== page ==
Paul and Barnabas returned to Lystra, Iconium, and Antioch, 22strengthening the souls of the disciples, exhorting them to continue in the faith, and [testifying], 'Through many tribulations we must enter the kingdom of God.' Acts 14:21-22

  1. Of what duration is this time of tribulation during which the LORD’s people must take shelter in their “rooms”? See Isa. 26:20b. What does the Apostle Paul tell us about the period of earthly tribulation we as Christians must endure? See 2 Cor. 4:17. As Christians, what must be our perspective? See 2 Cor. 4:18,

Come, my people, enter into your rooms and shut the doors behind you. Hide yourselves for a little while, until his indignation has passed over. Isa. 26:20

...our light affliction, which is but for a moment, is working for us a far more exceeding and eternal weight of glory; 18while we do not focus on the things that are seen, but on the things that are not seen; for the things that are seen are temporal, but the things that are not seen are eternal. 2 Cor. 4:17-18

  1. Projecting forward to the Last Judgment, (of which the Assyrian invasion was a temporal and partial precursor), against whom do we find the LORD carrying out His righteous judgment? See Isa. 27:1. Whom does “Leviathan the fleeing serpent” poetically represent? Note Rev. 12:9a. How does the N.T. depict the final and eternal destiny of the devil? Note Rev. 20:10. When was the victory over the devil accomplished, and by whom? Note Jn. 12:31 and Col. 2:15,

On that day, the LORD with his fierce and great and mighty sword will punish Leviathan the fleeing serpent, Leviathan the coiled serpent. [The LORD] will slay the monster that is in the sea. Isa. 27:1

The enormous dragon was flung down, the ancient serpent, he who is called the devil and Satan, the deceiver of the whole world. He was flung down to the earth, and his angels were flung down with him. Rev. 12:9

The devil who deceived them was thrown into the lake of fire and brimstone, where the beast and the false prophet also are. They will be tormented day and night forever and ever. Rev. 20:10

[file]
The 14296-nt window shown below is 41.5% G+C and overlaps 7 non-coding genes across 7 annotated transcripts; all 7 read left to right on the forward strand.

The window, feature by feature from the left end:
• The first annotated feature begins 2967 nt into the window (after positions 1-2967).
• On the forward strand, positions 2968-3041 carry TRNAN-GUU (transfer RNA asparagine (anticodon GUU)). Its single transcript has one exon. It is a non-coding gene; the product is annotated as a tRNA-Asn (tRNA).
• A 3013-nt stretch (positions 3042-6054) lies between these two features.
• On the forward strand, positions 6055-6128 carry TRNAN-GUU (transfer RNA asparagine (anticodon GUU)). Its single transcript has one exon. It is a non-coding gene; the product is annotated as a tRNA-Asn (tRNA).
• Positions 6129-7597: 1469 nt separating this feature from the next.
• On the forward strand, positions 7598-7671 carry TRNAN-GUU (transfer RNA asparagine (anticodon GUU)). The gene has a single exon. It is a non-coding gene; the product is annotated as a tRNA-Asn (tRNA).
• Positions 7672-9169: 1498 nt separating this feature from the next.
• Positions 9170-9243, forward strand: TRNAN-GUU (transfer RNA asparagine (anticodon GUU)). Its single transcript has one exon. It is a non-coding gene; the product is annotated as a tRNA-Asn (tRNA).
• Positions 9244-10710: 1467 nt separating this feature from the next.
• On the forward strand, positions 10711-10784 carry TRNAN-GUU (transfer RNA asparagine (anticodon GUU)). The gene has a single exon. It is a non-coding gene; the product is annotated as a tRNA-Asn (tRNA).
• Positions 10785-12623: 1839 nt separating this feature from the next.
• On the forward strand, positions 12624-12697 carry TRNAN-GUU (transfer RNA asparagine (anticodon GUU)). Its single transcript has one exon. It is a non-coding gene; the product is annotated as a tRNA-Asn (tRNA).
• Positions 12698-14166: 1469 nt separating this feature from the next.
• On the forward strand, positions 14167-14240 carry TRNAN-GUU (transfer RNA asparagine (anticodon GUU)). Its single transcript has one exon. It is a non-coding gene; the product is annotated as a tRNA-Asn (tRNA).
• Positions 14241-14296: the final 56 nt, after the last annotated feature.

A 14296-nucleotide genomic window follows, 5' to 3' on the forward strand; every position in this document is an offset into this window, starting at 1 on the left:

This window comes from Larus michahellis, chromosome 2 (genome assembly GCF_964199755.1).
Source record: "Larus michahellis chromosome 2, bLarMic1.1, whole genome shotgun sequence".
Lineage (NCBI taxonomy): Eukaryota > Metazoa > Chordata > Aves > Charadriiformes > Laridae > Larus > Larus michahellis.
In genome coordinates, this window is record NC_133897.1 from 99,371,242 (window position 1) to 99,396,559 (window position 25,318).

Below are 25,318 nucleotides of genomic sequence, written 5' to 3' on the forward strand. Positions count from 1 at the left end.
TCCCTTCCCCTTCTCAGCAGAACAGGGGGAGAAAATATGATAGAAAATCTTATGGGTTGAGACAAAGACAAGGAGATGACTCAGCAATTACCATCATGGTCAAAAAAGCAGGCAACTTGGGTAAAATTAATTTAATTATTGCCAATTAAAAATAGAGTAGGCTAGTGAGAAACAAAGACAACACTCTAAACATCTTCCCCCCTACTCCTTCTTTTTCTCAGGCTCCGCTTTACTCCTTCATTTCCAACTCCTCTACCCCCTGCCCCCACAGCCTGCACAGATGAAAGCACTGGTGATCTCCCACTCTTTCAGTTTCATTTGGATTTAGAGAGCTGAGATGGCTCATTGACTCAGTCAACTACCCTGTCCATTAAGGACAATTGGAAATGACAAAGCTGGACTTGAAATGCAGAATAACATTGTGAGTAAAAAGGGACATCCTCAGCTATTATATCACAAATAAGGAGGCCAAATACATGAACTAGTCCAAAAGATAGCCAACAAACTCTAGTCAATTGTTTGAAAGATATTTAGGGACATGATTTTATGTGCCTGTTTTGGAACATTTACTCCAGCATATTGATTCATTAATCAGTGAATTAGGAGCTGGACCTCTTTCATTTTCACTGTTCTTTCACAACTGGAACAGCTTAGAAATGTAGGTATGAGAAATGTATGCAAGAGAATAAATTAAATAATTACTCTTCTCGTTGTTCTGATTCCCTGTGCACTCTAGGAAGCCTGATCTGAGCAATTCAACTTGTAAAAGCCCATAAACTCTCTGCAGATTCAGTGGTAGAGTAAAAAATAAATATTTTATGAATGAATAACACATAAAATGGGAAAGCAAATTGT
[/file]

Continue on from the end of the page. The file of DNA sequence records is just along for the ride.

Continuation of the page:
As the Lord Jesus anticipates the cross of Calvary, He declares, Now has come the judgment of this world; now the prince of this world shall be cast out. Jn. 12:31

Having disarmed principalities and powers, [Christ] made a public spectacle of them, triumphing over them by [the cross]. Col. 2:15

  1. Contrast the LORD’s vineyard (an image representing His people) as it is described in Isaiah 5:1­ 2, 7 with the way it shall appear on the Last Day (Isa. 27:2). What encouragement does this give us as Christians? How will this good fruit be produced in the lives of God’s people? See Jn. 15:1, 4­ 5,

I will sing for my beloved a song about his vineyard. My beloved had a vineyard on a fertile hillside. 2He dug it up and cleared it of stones and planted the choicest vines. He built a watchtower in it and cut out a winepress. Then he looked for it to produce a crop of good grapes, but it only produced wild grapes... 7The vineyard of the LORD of hosts is the house of Israel, and the men of Judah are his choice plant. He looked for justice, but he found oppression; he expected righteousness, but [he heard the] cries of distress. Isa. 5:1-2, 7

On that day [there shall be] a vineyard [that produces] wine—sing about it! Isa. 27:2

1I am the true vine and my Father is the gardener... 4Abide in me, and I [will abide] in you. The branch cannot bear fruit by itself, it must abide in the vine; so neither can you [bear fruit], unless you abide in me. 5I am the vine, you are the branches. The one who abides in me and I in him, he is the one who bears much fruit; for apart from me you can do nothing.Jn. 15:1, 4-5